Powder Forecast –Tuesday, January 30th, 2024

Ted Schlaepfer CCM  —- Mammoth Mountain WeatherGuy

Snowfall forecasts are valid at the Sesame snow course (Main Lodge) for the prior 24 hours.

**Snowfall forecast confidence ranges from very low (1) to very high (5)

Wed 1/31 = 0”
Thu 2/1 = 6 – 9” (H20 = 0.65” – 0.85”)
Fri 2/2 = 9 – 12” (H20 = 1.00” – 1.25”)
Sat 2/3 = 3 – 6” (H20 = 0.25” – 0.45”)
Sun 2/4 = 0 – 1”
Mon 2/5 = 12 – 15”
Tue 2/6 = 14 – 24”
Wed – Fri 2/7 – 2/9 = 3 – 12”

January Snowfall = 72”
January Forecast = 72”

Detailed 4-day Snowfall Forecast:

Wed 1/31 – No snowfall expected during the day with snowfall developing during the evening and then becoming heavy overnight.  Accumulations by Thursday AM 6 – 9” at Main, up to 12” up top

Thu 2/1 – Heavy snowfall and strong winds during the morning, changing to snow showers during the afternoon and continuing overnight.  Accumulations by Friday AM 9 – 12” at Main, 15”+ up top

Fri 2/2 – Snow showers, moderate to heavy at times, continue during the day and overnight.  Accumulations by Saturday AM 3 – 6” at Main, 6”+ up top

Sat 2/3 – Any lingering snow showers end during the morning, with only flurries expected for the rest of the day and a dry Saturday night.  Little or no accumulation expected

Forecast Summary:

Short Term (Days 1 – 4):

   The current infrared satellite image (below) this afternoon shows a strong storm system moving into the eastern Pacific, backed by a deep low-pressure center just west of 140°W.   Clouds will increase tonight as the system moves toward the coast.

  Models move the weather system onto the coast early tomorrow (image below), then southward into SoCal by early Thursday (two images below), and then out of the state by Friday (three images below).  However, the upper-level low will remain just off the coast through the period, and that will keep snowfall ongoing at times into Saturday.

   Snowfall should increase overnight tomorrow before becoming heavy Thursday morning and then continuing at times through Friday and into Saturday before mostly ending. Snow levels will start out around 7000 feet, lower to around 5500-6000 feet Thursday, then down to 4500-5000 feet Friday. So it will be Sierra cement to start and then lighter-type snowfall at the end.

 Model QPF is all fairly similar for Mammoth, with the ECM (image below) and GFS (two images below) both showing about 2” liquid for the event. The Canadian is slightly wetter at about 2.25” liquid and has 4” on the western slope of the Sierra.

   The forecast leans a bit toward the wetter side of the guidance and is calling for about 20” of snowfall at Main or slightly more for the event. The guidance has most of the strong winds occurring Wednesday overnight and then isn’t showing any more strong winds through Saturday. Riders of the Storm should be happy on Thursday, with more powder on Friday and Saturday.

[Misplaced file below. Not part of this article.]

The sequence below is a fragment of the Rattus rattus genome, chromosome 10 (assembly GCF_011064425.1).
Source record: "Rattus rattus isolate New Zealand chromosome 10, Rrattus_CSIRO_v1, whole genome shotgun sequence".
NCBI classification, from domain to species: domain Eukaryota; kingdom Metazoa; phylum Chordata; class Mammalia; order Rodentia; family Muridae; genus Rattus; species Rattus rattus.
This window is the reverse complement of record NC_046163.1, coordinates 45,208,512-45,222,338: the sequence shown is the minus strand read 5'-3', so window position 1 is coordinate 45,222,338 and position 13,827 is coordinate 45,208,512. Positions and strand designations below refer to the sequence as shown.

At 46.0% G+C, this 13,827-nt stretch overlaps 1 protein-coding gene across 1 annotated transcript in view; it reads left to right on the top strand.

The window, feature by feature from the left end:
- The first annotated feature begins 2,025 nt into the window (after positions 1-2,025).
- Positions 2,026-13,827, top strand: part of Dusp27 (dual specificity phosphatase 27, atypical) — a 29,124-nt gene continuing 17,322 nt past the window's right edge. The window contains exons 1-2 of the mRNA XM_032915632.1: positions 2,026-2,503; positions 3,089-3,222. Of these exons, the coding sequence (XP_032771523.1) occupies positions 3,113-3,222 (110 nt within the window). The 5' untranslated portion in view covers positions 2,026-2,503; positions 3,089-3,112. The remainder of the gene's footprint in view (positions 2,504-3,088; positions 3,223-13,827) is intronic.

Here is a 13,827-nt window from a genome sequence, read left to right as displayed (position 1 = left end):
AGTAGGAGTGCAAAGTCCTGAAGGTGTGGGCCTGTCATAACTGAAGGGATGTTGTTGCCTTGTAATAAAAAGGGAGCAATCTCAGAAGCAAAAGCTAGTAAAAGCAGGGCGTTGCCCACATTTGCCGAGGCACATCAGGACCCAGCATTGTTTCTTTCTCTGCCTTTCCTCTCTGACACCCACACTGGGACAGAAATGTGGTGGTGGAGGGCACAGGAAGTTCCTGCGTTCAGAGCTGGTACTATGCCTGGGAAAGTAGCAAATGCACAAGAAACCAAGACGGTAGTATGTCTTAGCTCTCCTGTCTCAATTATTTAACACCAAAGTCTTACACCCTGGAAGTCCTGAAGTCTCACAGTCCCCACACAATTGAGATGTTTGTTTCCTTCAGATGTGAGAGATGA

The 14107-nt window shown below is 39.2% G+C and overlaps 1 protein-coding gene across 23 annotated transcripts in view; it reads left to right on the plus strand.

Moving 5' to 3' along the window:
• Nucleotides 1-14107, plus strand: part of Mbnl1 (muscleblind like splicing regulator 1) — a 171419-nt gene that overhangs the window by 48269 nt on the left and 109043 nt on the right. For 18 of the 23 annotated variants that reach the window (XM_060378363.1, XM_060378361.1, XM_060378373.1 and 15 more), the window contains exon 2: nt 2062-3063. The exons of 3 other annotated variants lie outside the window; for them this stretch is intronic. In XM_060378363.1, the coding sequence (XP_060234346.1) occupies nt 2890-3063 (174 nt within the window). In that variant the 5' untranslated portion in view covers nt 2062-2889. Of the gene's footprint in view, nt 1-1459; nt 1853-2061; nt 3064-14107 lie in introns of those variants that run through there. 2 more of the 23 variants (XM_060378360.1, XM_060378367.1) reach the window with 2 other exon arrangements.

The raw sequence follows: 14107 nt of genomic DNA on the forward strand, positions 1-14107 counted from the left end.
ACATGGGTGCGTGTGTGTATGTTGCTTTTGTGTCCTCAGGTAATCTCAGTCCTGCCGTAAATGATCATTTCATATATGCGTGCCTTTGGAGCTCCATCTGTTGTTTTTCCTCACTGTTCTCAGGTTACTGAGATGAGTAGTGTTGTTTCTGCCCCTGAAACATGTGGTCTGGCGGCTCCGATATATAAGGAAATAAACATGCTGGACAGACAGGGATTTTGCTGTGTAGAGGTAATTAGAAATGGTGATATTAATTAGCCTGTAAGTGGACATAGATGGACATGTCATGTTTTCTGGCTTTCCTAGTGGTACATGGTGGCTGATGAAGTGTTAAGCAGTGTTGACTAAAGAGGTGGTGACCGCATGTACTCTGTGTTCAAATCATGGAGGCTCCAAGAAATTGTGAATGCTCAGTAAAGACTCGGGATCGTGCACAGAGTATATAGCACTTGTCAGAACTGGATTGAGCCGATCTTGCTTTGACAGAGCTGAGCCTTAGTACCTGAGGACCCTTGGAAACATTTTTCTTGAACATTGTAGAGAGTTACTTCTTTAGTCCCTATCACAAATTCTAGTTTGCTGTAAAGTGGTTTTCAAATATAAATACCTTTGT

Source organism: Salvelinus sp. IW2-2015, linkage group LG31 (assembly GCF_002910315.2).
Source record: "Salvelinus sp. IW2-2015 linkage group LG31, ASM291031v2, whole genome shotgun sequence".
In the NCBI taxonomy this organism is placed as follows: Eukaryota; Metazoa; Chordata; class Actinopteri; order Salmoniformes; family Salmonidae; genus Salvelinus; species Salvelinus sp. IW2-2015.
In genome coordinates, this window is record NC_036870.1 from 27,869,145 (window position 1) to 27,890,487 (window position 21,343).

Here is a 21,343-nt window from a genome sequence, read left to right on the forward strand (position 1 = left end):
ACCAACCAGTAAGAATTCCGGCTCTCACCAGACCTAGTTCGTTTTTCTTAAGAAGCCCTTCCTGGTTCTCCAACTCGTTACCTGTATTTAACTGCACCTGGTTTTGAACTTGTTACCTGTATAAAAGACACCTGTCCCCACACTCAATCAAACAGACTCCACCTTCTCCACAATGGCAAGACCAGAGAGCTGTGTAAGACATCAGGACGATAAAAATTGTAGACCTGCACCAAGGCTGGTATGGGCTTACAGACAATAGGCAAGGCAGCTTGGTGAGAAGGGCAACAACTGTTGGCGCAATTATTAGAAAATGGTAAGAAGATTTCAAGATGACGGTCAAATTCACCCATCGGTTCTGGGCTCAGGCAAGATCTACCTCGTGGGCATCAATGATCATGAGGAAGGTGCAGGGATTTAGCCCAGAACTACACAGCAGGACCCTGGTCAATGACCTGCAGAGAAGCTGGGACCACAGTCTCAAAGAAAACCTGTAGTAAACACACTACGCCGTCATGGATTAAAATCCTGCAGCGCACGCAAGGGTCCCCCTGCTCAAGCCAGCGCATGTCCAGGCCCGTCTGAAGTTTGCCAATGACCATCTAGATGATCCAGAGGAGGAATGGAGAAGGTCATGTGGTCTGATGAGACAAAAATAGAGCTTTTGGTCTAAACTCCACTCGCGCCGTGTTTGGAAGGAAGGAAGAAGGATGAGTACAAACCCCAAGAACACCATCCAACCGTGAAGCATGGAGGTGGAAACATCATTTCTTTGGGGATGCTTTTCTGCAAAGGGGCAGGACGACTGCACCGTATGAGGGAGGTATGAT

Long Range (Days 5+):

  The longer-range guidance is now trending toward a possible larger snowfall event late over the weekend and into early next week. It has the potential to be the biggest event of the winter so far, with continued snowfall possible at times through next week.

  The model guidance never moves the upper-level low from the previous event onshore and keeps it quasi-stationary off the NorCal coast through the weekend. It also combines with a low-pressure system moving off the eastern Pacific from an enhanced southern branch of the jet stream and southwestward extending long-wave trough (images below).

  This pattern is favorable for about the Mammoth southward through SoCal as any storms would take a more southerly track through California. This pattern is well supported by the ensemble means of both models (GEFS below). Confidence is certainly moderate that a bigger event could unfold.

  That is exactly what the current model guidance is saying, with the 12z runs of the ECM showing QPF around 5” liquid for Mammoth (image below), and the GFS is similar (two images below) for the four-day period into next week.  That would mean 3-4 feet of snow at Main and 5-plus feet up top.  Snow levels may start out lower, but would rise to near 7K by Monday.

  The forecast is still 5-6 days out and mostly follows the ECM EPS (image below) that has around 3-4” liquid or about 30” of snowfall at Main. I would say there is a good chance that the wetter solutions could be verified under this type of pattern.

  The longer-range guidance does not move the long-wave trough eastward until the end of next week (image below).  Thus, there could be continued snowfall at times, but probably only smaller storms.

   The ECM EPS climate model is then favoring a period of drier weather heading into mid-month (image below).  It then suggests that storms may return after mid-month (two images below).  Regardless, it looks like February will be off to a great start and many powder days.  WG